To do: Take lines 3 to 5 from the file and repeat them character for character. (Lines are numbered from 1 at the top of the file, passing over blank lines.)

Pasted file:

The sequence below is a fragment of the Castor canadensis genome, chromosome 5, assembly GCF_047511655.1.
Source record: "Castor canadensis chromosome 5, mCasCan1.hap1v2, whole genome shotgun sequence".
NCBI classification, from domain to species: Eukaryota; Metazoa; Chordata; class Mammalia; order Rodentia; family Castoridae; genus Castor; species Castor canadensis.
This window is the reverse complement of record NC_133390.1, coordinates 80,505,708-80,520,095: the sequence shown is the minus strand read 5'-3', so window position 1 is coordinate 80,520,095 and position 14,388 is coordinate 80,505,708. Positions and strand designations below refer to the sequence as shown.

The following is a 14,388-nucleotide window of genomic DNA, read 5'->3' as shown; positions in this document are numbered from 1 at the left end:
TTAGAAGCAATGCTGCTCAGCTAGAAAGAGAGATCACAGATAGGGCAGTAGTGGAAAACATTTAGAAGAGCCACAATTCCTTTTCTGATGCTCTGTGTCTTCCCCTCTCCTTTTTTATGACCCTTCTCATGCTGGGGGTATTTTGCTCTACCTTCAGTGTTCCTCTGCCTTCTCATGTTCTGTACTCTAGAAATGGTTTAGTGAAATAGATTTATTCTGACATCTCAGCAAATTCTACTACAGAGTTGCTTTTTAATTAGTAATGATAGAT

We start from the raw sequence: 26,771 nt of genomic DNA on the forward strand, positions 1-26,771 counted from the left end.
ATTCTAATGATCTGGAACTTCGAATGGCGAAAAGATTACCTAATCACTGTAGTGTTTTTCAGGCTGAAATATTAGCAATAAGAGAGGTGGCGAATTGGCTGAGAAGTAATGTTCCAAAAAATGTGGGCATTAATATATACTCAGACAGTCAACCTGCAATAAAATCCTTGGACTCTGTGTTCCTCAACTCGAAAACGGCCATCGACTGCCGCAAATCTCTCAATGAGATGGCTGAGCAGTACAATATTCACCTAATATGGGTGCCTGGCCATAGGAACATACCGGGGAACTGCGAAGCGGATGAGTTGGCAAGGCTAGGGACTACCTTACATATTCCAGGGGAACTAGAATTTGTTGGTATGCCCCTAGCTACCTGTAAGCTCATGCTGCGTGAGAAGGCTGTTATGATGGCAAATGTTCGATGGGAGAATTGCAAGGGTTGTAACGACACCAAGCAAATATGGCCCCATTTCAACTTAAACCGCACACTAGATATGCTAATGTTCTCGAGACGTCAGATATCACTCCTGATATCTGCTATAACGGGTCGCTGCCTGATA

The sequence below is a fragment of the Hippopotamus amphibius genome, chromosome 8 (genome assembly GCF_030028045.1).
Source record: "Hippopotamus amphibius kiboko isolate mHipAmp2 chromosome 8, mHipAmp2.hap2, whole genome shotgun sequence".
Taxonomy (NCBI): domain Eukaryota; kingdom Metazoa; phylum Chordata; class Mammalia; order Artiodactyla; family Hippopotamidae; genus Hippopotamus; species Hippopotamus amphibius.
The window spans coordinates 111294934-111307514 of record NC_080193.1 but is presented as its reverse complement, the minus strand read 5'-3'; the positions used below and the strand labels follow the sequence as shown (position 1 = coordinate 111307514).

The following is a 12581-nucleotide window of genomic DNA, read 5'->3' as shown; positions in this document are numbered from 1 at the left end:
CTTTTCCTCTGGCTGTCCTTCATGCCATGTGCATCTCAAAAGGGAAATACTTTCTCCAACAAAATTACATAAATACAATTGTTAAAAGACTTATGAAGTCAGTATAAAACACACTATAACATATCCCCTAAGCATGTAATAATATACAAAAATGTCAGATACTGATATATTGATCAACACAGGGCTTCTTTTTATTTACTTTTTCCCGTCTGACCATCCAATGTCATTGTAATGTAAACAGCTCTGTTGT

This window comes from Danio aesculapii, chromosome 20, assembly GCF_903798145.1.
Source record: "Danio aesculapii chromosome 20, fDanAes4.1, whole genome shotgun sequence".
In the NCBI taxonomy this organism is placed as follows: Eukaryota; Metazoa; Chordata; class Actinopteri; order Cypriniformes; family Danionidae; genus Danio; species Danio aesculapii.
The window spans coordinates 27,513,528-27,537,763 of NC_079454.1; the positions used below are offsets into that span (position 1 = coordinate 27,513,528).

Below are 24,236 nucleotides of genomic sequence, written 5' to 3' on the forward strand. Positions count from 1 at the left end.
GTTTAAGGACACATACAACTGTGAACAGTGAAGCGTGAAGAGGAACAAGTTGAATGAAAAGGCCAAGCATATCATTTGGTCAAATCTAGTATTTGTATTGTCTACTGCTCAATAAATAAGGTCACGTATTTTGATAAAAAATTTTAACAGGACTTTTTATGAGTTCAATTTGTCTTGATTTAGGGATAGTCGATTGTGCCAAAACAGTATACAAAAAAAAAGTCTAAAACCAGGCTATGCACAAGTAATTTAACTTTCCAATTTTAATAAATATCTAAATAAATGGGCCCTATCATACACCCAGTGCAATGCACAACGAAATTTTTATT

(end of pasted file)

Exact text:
NCBI classification, from domain to species: Eukaryota; Metazoa; Chordata; class Mammalia; order Rodentia; family Castoridae; genus Castor; species Castor canadensis.
This window is the reverse complement of record NC_133390.1, coordinates 80,505,708-80,520,095: the sequence shown is the minus strand read 5'-3', so window position 1 is coordinate 80,520,095 and position 14,388 is coordinate 80,505,708. Positions and strand designations below refer to the sequence as shown.

The following is a 14,388-nucleotide window of genomic DNA, read 5'->3' as shown; positions in this document are numbered from 1 at the left end: